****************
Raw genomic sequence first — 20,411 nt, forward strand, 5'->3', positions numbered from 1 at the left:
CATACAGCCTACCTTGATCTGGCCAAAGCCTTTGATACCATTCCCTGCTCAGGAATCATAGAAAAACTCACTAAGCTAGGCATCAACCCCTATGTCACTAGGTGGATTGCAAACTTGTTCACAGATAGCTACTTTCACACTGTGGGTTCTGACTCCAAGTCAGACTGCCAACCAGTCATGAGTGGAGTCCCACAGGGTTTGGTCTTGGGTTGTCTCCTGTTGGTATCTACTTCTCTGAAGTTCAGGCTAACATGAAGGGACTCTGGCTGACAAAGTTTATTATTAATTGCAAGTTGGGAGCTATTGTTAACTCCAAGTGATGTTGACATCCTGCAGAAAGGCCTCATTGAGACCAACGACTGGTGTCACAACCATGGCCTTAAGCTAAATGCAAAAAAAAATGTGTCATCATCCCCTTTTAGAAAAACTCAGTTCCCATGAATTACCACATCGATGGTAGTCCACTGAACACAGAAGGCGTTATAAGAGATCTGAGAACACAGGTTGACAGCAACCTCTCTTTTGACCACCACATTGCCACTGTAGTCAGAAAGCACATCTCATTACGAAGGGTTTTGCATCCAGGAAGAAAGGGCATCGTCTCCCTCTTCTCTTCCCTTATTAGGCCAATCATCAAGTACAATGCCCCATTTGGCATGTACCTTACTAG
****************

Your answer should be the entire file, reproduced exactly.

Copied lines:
Raw genomic sequence first — 20,411 nt, forward strand, 5'->3', positions numbered from 1 at the left:
CATACAGCCTACCTTGATCTGGCCAAAGCCTTTGATACCATTCCCTGCTCAGGAATCATAGAAAAACTCACTAAGCTAGGCATCAACCCCTATGTCACTAGGTGGATTGCAAACTTGTTCACAGATAGCTACTTTCACACTGTGGGTTCTGACTCCAAGTCAGACTGCCAACCAGTCATGAGTGGAGTCCCACAGGGTTTGGTCTTGGGTTGTCTCCTGTTGGTATCTACTTCTCTGAAGTTCAGGCTAACATGAAGGGACTCTGGCTGACAAAGTTTATTATTAATTGCAAGTTGGGAGCTATTGTTAACTCCAAGTGATGTTGACATCCTGCAGAAAGGCCTCATTGAGACCAACGACTGGTGTCACAACCATGGCCTTAAGCTAAATGCAAAAAAAAATGTGTCATCATCCCCTTTTAGAAAAACTCAGTTCCCATGAATTACCACATCGATGGTAGTCCACTGAACACAGAAGGCGTTATAAGAGATCTGAGAACACAGGTTGACAGCAACCTCTCTTTTGACCACCACATTGCCACTGTAGTCAGAAAGCACATCTCATTACGAAGGGTTTTGCATCCAGGAAGAAAGGGCATCGTCTCCCTCTTCTCTTCCCTTATTAGGCCAATCATCAAGTACAATGCCCCATTTGGCATGTACCTTACTAG